In 1929, Rodgers made a movie short called The Singing Brakeman which can be found on YouTube.

Rosen calls these songs part of the fundamental repertoire of country music, but connected to blues. “The only thing a Black singer wouldn’t do is break into a yodel.”

“Mule Skinner Blues” (1930) became a standard. Elvis Presley recorded the song in his Sun Studio sessions; Peter Seeger often performed it. “Good mornin’ Captain/Good mornin’ shine/Do you need another mule skinner/ Out on your new mud line?”  1929’s  12 bar “Frankie and Johnny” tells one of the most fundamental stories in American vernacular music and is performed in all sorts of versions. We’re so accustomed to later, more blues oriented interpretation, this one, replete with yodel, sounds like a curiosity. “I love the line, this story has no moral,” Rosen quips.

Next is 1931’s “My Good Gal’s Gone” accompanied by a jug band. The jug becomes the bass instrument (it sounds like a tuba) while a fiddle sashays and clarinet evokes New Orleans. Then “Let Me Be Your Side Track” whose guitar solo seems like the 1960s. “Let me be your side track ‘til your mainline comes/ Let me be your side track ‘til your mainline comes/Cause I can do more switchin’ than your mainline’s ever done.” Last is “Standing on the Corner” with Lil Armstrong on piano and Louis Armstrong on trumpet. “Rodgers influence passes down directly to Hank Williams, Woody Guthrie, and Bob Dylan,” the host notes.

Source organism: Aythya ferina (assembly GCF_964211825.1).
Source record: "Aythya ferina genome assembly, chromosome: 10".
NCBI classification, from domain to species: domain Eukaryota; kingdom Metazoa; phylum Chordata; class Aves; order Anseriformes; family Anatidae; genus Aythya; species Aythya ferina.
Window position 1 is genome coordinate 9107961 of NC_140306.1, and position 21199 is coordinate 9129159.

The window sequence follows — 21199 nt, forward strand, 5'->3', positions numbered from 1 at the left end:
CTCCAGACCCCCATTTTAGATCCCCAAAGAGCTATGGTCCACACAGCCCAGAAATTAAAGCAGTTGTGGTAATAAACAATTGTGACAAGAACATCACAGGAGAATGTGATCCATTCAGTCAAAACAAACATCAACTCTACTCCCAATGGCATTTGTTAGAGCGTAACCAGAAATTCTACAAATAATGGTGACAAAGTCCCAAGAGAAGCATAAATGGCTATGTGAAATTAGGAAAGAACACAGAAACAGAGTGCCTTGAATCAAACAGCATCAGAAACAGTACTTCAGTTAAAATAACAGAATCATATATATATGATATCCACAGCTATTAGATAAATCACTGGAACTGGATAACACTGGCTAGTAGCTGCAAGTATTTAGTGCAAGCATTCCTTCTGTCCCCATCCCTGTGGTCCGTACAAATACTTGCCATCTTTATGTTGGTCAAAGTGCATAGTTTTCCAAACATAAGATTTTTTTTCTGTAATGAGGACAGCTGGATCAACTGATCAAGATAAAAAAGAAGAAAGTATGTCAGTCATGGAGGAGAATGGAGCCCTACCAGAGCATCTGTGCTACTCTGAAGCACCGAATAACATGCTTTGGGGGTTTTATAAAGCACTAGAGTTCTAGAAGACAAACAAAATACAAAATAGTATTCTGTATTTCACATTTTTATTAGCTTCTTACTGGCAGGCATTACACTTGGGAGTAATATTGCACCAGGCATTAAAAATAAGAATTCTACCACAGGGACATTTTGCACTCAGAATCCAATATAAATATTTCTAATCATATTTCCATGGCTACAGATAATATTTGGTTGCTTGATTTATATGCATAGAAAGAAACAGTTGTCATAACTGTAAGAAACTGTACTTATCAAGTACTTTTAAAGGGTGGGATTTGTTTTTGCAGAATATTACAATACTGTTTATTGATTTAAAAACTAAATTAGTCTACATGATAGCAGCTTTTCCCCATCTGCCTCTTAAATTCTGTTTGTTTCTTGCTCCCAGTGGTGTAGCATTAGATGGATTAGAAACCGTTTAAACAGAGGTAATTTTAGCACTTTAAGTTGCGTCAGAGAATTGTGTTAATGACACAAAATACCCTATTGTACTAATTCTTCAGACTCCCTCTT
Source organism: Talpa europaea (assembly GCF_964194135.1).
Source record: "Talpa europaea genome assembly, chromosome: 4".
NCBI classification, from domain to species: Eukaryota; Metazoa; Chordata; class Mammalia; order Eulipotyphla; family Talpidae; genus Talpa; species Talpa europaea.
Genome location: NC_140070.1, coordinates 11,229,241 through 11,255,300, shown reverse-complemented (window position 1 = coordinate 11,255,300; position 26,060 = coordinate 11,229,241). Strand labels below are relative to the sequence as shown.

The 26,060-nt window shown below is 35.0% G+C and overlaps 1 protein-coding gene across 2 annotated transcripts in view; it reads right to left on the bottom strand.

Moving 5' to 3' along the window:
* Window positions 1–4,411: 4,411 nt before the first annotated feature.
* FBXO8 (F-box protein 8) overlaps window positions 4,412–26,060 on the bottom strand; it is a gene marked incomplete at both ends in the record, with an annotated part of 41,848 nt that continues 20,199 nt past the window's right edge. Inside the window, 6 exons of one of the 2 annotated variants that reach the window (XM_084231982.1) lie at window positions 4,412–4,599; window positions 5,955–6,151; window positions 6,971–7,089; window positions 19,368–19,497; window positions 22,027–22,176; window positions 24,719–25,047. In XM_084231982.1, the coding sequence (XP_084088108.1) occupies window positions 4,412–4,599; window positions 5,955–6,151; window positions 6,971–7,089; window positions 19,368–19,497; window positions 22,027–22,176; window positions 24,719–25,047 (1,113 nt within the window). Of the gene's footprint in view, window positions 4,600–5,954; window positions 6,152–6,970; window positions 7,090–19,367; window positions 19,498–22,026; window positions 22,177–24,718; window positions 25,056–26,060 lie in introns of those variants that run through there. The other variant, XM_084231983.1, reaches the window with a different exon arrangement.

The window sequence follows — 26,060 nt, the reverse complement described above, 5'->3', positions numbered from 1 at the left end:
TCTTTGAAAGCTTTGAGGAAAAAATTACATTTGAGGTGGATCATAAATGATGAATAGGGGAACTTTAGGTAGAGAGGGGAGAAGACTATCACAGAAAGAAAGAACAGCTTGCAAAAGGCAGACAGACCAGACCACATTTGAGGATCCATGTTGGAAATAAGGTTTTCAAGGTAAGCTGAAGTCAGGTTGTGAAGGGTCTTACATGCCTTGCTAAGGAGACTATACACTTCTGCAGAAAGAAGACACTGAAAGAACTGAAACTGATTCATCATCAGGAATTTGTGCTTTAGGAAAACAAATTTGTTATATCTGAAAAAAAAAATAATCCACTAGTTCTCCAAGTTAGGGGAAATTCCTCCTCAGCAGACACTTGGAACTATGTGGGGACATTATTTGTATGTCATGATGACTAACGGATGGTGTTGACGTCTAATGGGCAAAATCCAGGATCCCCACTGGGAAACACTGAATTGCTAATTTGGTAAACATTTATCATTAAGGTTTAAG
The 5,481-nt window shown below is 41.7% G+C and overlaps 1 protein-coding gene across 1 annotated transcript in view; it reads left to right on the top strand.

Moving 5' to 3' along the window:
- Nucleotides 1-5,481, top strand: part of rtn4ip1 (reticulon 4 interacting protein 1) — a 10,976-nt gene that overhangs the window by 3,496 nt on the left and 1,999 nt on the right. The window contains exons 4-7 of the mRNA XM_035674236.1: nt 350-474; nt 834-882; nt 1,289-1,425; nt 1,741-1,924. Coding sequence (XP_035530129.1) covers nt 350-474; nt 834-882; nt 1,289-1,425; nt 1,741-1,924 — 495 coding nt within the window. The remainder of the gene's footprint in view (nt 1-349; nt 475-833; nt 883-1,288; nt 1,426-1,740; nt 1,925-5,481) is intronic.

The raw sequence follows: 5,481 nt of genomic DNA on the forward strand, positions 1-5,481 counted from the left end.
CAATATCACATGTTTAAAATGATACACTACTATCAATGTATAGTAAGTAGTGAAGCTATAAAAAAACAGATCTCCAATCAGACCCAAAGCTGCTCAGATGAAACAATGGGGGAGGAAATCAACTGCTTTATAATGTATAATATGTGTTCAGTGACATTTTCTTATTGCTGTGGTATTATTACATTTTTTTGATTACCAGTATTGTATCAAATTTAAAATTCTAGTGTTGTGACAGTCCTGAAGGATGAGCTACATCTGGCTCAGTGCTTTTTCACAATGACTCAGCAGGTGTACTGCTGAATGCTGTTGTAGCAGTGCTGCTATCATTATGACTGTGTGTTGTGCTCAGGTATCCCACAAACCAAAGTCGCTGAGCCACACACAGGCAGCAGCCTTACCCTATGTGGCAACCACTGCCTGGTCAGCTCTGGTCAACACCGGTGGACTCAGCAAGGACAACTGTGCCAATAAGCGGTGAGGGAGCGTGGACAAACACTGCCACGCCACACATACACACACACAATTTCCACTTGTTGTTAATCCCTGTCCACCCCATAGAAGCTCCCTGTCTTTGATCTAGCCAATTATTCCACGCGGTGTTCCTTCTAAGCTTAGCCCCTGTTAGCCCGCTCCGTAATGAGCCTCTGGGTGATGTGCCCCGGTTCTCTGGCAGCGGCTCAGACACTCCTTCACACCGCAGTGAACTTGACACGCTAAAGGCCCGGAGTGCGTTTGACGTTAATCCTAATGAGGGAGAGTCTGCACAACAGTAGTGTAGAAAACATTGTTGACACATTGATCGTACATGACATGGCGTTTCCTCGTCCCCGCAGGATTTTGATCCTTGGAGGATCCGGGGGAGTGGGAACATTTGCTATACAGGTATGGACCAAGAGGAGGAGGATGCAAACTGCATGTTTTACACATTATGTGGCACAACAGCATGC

Charley Patton (1891-1934) is a seminal figure in what we call Mississippi Delta Blues which have a slightly different flavor than the Texas blues of Blind Lemon Jefferson. The two musicians nonetheless share what Rosen observes to be a melding of guitar and performer capturing narrative beyond voice.

Patton’s father left when he was a boy. Stepfather Bill Patton took the family to Will Dockery’s 10,000 acre cotton plantation and sawmill, home to some 2,000 African-American workers. A state unto itself, it contained a railroad depot, general store, post office, school, doctor, several churches and its own currency. Dockery workers tended to stay for life.